Retail investors received an unwelcome surprise this week when the re-emergence of trade tensions between the US and China sent global markets tumbling, threatening the strong bull run in equities since the start of the year.
US president Donald Trump’s tweeted threat last weekend to raise tariffs on all Chinese imports by 25 per cent disturbed the calm conditions global markets have been experiencing since December’s volatility. US and Chinese equity indices slid from Monday onwards amid fears of tit-for-tat trade sanctions, while European shares were drawn more deeply into the sell-off by Thursday.
The declines reflected investors reversing their optimism about the likelihood of an imminent resolution of the trade dispute between the US and China.
Tom Stevenson, investment director at Fidelity, said: “Expectations had become high that we were likely to see a deal signed by the end of the week. [They] evaporated on the back of the tweet from Donald Trump.”
The sell-off in equities was accompanied by rising demand for safe haven assets, such as US Treasury bonds, gold and the Japanese yen.
Interactive Investor, the UK’s second-largest fund supermarket, said that retail investors were holding on to gold. This week, average daily investor sales of gold and precious metal exchange traded commodities fell to their lowest level so far this year.
Despite increased caution, the market turmoil has not deterred DIY investors from buying US stocks. Interactive Investor said its usual buy-to-sell ratio of 60:40 for US trades had prevailed this week.
Adrian Lowcock, head of personal investing at Willis Owen, a fund broker, said that investors were right to hold their nerve rather than be rattled by the short-term trade tensions. “Investing is long term and whilst it is hard to ignore short-term macro events, trying to predict them and profit from them consistently is almost impossible,” he said.
With trade negotiations between China and the US ongoing, some analysts brushed off Mr Trump’s threats as posturing ahead of an eventual resolution. Rupert Thompson, head of research at wealth manager Kingswood, stressed that it was still in the best interests of both countries to reach a deal. “While the risks have certainly risen, on balance we still expect [a deal] to be reached — even if not in time to prevent a temporary hiking of tariffs on Friday.”
Mr Thompson added that investors should not be discouraged by falls in equity markets given the strong rally in the first few four months of the year. “The 2 per cent drop in global equities from their high has to be seen in the context of the 15 per cent gain seen year-to-date prior to Trump’s tweets,” he said.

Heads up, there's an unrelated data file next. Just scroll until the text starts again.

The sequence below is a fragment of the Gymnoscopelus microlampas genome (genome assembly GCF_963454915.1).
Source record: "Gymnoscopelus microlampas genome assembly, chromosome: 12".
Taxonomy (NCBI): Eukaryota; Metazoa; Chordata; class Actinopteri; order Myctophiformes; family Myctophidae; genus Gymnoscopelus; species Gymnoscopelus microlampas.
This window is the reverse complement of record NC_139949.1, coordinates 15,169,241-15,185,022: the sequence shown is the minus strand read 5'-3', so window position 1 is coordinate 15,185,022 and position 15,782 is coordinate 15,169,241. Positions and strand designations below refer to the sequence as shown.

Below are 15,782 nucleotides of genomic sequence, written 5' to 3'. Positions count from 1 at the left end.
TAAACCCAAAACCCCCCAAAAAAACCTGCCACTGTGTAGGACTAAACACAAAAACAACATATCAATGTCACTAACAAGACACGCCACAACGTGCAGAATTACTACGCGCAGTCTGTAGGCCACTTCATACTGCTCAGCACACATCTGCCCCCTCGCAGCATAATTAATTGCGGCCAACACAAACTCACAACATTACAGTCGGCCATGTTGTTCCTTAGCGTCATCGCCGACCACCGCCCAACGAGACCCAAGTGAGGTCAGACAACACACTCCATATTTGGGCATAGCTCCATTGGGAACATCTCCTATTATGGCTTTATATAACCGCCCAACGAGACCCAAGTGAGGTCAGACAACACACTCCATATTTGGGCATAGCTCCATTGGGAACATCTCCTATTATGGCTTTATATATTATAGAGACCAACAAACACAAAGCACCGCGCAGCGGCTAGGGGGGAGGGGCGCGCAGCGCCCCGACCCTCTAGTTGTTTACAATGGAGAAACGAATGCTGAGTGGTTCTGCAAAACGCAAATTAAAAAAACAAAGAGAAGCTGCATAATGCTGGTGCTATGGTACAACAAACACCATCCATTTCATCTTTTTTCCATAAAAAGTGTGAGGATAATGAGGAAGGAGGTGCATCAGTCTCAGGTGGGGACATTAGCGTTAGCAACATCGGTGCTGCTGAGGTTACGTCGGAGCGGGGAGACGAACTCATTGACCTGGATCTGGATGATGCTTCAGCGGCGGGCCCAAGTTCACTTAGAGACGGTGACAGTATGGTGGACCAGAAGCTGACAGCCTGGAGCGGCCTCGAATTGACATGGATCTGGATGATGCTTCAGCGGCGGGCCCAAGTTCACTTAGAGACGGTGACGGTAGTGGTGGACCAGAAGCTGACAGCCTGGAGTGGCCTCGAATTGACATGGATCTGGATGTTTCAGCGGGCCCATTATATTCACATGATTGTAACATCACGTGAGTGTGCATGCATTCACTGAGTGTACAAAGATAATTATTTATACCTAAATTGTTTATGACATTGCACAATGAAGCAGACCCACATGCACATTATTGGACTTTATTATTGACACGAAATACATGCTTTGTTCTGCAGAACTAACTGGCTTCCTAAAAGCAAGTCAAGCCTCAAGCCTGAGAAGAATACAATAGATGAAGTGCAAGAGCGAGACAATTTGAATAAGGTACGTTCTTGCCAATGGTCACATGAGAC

The US Federal Reserve’s surprise decision in January to put interest rate rises on hold was one of the main factors contributing to the strong recovery this year. But Russ Mould, investment research director at fund supermarket AJ Bell, said that markets had been “lulled into a false sense of security” by the Fed’s move.
Mr Mould added that this week’s rout was “a wake-up for markets” given the prevailing risks for the global economy, including trade. “When you’ve seen things go up in a straight line for five months, some pause for thought is no bad thing,” he said.
Ben Seager-Scott, chief investment strategist at Tilney, the wealth manager, said that protectionist policies from populist governments such as the US remained a threat. The intensification of Mr Trump’s rhetoric has sparked fears that the US president may turn his focus to other targets, such as Europe. Tilney has decreased exposure to Europe in its portfolios, fearing that “the trade war might start moving towards Europe at a time when it is not best placed to deal with it”, Mr Seager-Scott added.
Some investors may view the equity market falls as an opportunity. US markets previously fell 20 per cent in response to the original trade war, but subsequently recovered their losses, causing investors who bought the dip to do very well, said Rebecca O’Keeffe, head of investment at Interactive Investor.
She added: “Investors who believe this spat is likely to be shortlived may be tempted to buy in on current weakness, but the question is whether the risk reward is genuinely attractive, given where prices are now and what happened last time around.”
However, investors who do not want to run this risk could consider adding downside protection to their portfolios to mitigate the impact of future volatility. Experts advise increasing exposure to defensive stocks or sectors that are less vulnerable to global trade, such as domestic equities. This presents a difficult choice for British investors, as domestic-facing stocks have been hardest hit by the ongoing Brexit uncertainty.
Other experts stress that uncertain times should remind investors of the need to hold a broadly diversified portfolio. Multi-asset funds are one way of doing so; spreading an investment across shares, bonds and other asset classes such as commodities and property.
Mr Lowcock suggests nervous investors could consider swapping some of their equity exposure for absolute return funds, which are designed not to lose as much as equity funds during market routs, at the cost of not performing so strongly in the good times. He suggests the Newton Real Return as a good candidate for a fund that could weather all market scenarios.